The Importance of National Pet Dental Month
by Dr. Chris
February 1, 2010 The month of February each year is designated National Pet Dental Month. This is done to help promote, educate, and teach people that pets need proper dental care too. Clean teeth and gums are very important for overall pet health.
Common Dog Dental Care Problems1. Periodontitis
The most common dental problem for dogs
is periodontitis, also known as periodontal disease. The disease is caused by various factors like plaque build up, food debris, and a mixture of bacteria.
Plaque naturally builds up on teeth, and when it accumulates and hardens, it becomes tartar, which appear as hard white calluses on teeth that are hard to remove.2. Gingivitis
Gingivitis, also known as gum disease, happens when gum tissue suffers from inflammation. Without treatment, it can lead to periodontitis, teeth loosening, bone loss, and ultimately, loss of teeth. 3. Tooth fractures
Tooth fractures occur when dogs chew hard substances, such as hard rocks and even rawhides. The fractures can result in an infection inside the broken tooth, which is known as endodontic disease.
How to prevent dental problems
Dog and cat dental prices
can be expensive, you can help your pet fight off these dental care problems by removing the plaque before it actually develops as tartar. How to do it?
The most effective way is by brushing your dog's teeth in a mechanical fashion. The brushing reduces much of the bacteria present in the mouth, not to mention making your dog's breath smell sweeter. Make it a habit of brushing your dogs' teeth on a daily basis if possible. Toothpaste
There are toothpaste products made especially for dog dental care. Brush your pet's teeth using dog toothpaste. Human toothpaste is specifically designed for humans who know to to spit the paste out when done. Dogs will swallow the toothpaste, so pick a dog toothpaste that is safe enough for dogs to swallow. Click here for dog toothpaste
It will take your dog some time to get used to having a brush in its mouth. Let your dog get acquainted with it slowly. You should let your dog taste the brush, and maybe even chew on it a little to get used to it.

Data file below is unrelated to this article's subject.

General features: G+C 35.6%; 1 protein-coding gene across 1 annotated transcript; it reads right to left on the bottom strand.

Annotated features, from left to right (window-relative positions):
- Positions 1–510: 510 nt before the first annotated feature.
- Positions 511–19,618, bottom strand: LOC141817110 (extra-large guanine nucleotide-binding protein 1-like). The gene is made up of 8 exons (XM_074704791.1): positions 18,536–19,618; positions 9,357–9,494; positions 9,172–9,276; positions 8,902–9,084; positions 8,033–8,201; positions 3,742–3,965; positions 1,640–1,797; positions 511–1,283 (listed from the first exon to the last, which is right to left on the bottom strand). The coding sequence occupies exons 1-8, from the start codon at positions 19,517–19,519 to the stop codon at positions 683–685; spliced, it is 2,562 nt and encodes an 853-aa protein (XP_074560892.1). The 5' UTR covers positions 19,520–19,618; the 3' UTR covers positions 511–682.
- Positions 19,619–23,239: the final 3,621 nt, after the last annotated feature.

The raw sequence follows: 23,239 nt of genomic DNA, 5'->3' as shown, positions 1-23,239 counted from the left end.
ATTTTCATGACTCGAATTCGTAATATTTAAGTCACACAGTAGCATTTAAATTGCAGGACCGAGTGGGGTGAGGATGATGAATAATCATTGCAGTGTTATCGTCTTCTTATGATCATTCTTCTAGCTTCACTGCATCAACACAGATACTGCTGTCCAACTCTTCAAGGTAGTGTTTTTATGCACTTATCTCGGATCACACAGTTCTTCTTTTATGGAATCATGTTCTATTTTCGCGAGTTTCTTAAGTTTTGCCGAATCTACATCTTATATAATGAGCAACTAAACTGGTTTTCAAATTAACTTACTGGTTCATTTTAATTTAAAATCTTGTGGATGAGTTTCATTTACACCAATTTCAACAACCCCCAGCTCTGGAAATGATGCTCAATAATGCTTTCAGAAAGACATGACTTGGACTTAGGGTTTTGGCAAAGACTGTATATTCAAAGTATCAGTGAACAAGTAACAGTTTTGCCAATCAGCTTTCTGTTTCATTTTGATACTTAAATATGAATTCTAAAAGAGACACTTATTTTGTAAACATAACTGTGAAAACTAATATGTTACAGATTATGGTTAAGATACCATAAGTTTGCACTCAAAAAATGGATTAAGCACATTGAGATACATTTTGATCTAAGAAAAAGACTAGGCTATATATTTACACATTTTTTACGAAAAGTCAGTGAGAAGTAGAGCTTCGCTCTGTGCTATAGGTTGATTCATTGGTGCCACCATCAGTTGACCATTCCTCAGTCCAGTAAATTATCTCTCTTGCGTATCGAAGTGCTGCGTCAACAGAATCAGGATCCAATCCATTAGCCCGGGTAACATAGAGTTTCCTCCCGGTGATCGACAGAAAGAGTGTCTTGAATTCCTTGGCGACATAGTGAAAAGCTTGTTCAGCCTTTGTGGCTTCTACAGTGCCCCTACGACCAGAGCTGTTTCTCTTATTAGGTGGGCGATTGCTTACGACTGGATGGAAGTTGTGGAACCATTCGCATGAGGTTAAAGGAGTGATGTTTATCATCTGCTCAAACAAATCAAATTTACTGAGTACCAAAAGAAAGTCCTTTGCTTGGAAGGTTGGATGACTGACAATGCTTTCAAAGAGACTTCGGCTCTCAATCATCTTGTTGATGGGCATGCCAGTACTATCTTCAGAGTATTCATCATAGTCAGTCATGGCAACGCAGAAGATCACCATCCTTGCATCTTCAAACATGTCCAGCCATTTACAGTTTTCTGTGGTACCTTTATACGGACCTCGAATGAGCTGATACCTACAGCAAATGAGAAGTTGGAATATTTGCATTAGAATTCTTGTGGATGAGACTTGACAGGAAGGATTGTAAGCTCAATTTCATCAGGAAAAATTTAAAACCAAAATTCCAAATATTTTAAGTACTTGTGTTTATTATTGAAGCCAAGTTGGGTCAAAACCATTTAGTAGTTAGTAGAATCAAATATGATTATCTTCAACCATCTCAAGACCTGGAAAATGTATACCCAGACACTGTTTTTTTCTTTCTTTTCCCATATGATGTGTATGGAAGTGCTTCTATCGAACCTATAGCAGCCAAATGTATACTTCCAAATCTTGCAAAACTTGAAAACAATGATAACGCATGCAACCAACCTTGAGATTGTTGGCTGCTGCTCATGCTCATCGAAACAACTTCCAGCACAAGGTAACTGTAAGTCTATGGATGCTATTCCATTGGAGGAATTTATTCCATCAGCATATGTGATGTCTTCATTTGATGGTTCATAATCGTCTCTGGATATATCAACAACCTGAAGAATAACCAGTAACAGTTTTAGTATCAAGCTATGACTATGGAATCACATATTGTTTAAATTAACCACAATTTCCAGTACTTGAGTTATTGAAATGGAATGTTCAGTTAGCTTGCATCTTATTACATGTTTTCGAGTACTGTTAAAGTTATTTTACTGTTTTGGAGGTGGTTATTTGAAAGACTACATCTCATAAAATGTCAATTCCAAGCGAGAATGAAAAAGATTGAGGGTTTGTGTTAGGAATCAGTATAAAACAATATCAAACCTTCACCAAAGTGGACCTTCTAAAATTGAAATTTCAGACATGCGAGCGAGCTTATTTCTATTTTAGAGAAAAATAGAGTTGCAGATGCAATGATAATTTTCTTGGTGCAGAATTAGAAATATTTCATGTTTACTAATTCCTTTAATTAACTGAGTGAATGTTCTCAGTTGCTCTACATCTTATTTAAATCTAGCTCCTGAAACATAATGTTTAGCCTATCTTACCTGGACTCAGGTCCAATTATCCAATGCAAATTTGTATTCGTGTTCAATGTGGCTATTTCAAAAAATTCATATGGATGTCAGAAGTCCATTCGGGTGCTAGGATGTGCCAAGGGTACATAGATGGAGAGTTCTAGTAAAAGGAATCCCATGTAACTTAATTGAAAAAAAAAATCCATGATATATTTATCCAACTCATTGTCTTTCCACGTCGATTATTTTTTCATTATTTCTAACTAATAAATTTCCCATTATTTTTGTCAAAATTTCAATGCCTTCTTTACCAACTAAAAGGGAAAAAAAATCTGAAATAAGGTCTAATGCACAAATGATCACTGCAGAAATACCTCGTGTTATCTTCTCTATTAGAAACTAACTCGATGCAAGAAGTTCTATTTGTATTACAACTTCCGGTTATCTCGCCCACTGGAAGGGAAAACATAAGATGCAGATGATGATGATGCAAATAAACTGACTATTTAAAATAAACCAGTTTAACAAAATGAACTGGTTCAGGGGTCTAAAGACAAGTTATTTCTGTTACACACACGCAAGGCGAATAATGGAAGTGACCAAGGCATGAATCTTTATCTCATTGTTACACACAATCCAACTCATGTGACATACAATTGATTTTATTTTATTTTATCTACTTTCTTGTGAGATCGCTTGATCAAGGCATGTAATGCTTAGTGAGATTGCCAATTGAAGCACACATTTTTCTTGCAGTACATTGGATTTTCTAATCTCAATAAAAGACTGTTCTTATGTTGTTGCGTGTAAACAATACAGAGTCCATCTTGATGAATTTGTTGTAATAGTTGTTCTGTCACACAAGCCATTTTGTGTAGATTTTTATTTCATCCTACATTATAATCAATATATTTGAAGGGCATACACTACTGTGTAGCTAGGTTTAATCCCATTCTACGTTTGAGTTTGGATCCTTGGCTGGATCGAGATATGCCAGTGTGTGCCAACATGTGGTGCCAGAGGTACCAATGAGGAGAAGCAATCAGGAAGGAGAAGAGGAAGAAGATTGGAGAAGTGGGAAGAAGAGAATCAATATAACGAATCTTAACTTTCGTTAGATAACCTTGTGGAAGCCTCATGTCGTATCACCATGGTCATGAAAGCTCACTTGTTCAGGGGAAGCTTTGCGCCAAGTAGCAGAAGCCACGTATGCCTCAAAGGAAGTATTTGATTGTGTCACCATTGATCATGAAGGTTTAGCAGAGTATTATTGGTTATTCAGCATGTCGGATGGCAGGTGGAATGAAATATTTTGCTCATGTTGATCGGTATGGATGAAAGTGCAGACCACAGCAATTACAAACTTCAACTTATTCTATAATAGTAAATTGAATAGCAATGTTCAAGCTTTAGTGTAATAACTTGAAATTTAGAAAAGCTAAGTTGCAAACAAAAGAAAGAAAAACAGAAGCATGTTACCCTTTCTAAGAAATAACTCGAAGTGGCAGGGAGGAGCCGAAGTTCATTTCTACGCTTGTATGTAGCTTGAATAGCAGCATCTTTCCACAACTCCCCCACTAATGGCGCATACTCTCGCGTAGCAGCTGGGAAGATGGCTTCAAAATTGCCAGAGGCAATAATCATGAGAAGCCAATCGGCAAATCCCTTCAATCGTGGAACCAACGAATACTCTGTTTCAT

Your dog will start to realize that having a toothbrush in its mouth is not that bad. Make it a habit a few times a day, until he feels comfortable letting you brush with it. Finger brush
You could also use a finger brush instead of a toothbrush. A finger brush is a good alternative, although nothing could replace the good old toothbrush. The finger brush just fits onto one's fingertip and can let you brush the dog's teeth without the dog knowing it. Well, at least almost.
The disadvantage of using a finger brush to clean your dog's teeth is that its bristles are too large to go under the gumline's margin as effectively as a regular toothbrush. Click here for a dog finger brush
If you don't want to do the cleaning by yourself, you could take your dog to a veterinarian and have his teeth professionally cleaned. A good veterinarian will take additional measures to ensure your dog's teeth are properly cleaned by anesthetizing your dog, scraping the buildup of plaque from all over the gumline areas, and polishing the teeth for a sparkling finish.
Signs of cat and dog teeth problems:
1. Weight loss or loss of appetite
2. Pawing or scratching at their mouth
3. Difficulty eating
4. Tartar buildup on their back teeth
5. Bad breath
6. Bleeding and swollen gums
If you notice any of these signs in your pet you should take them so see your vet. Bad teeth affect more than your pet?s mouth. An infection in the mouth can spread to other parts of the body and affect many different organs like the heart, liver, and kidneys.
Talk to your Veterinarian at your next annual visit about cat and dog dental care
. A little prevention with a pet dental can go a long way.
To read more blog posts go here: Veterinary Blog
To sign up for my newsletter go here: Veterinary Newsletter